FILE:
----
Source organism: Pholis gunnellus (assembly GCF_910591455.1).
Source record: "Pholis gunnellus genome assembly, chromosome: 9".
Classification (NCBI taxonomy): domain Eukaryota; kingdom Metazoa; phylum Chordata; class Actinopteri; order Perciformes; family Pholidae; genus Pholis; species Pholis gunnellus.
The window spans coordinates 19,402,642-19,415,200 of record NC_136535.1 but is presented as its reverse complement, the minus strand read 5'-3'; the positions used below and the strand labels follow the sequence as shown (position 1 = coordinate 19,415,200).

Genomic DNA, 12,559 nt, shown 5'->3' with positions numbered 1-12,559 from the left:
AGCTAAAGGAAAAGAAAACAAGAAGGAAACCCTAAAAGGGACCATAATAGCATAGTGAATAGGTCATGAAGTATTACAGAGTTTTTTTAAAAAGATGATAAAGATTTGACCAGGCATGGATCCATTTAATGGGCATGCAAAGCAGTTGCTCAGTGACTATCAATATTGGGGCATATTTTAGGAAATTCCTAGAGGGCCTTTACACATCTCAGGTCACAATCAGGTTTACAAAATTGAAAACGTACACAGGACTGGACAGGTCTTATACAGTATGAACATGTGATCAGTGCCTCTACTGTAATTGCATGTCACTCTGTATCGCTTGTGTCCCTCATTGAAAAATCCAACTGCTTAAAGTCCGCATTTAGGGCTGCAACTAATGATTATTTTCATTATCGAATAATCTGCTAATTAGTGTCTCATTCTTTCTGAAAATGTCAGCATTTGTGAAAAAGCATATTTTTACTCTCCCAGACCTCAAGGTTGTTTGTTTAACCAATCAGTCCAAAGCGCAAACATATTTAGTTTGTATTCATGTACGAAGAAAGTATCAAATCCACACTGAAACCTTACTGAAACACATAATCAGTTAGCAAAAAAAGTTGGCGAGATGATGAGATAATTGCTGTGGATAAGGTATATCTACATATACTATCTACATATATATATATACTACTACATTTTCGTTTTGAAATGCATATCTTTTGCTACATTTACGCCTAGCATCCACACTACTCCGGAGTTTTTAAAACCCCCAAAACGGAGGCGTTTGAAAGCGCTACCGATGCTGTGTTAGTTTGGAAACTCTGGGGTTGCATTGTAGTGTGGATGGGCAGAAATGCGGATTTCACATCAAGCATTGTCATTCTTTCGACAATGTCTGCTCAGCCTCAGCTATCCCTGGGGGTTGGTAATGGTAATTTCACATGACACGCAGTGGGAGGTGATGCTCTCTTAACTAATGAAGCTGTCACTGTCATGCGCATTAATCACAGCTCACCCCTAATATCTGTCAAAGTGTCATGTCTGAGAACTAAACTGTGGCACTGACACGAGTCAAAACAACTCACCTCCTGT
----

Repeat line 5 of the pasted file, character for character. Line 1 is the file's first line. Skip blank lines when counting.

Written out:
Genomic DNA, 12,559 nt, shown 5'->3' with positions numbered 1-12,559 from the left: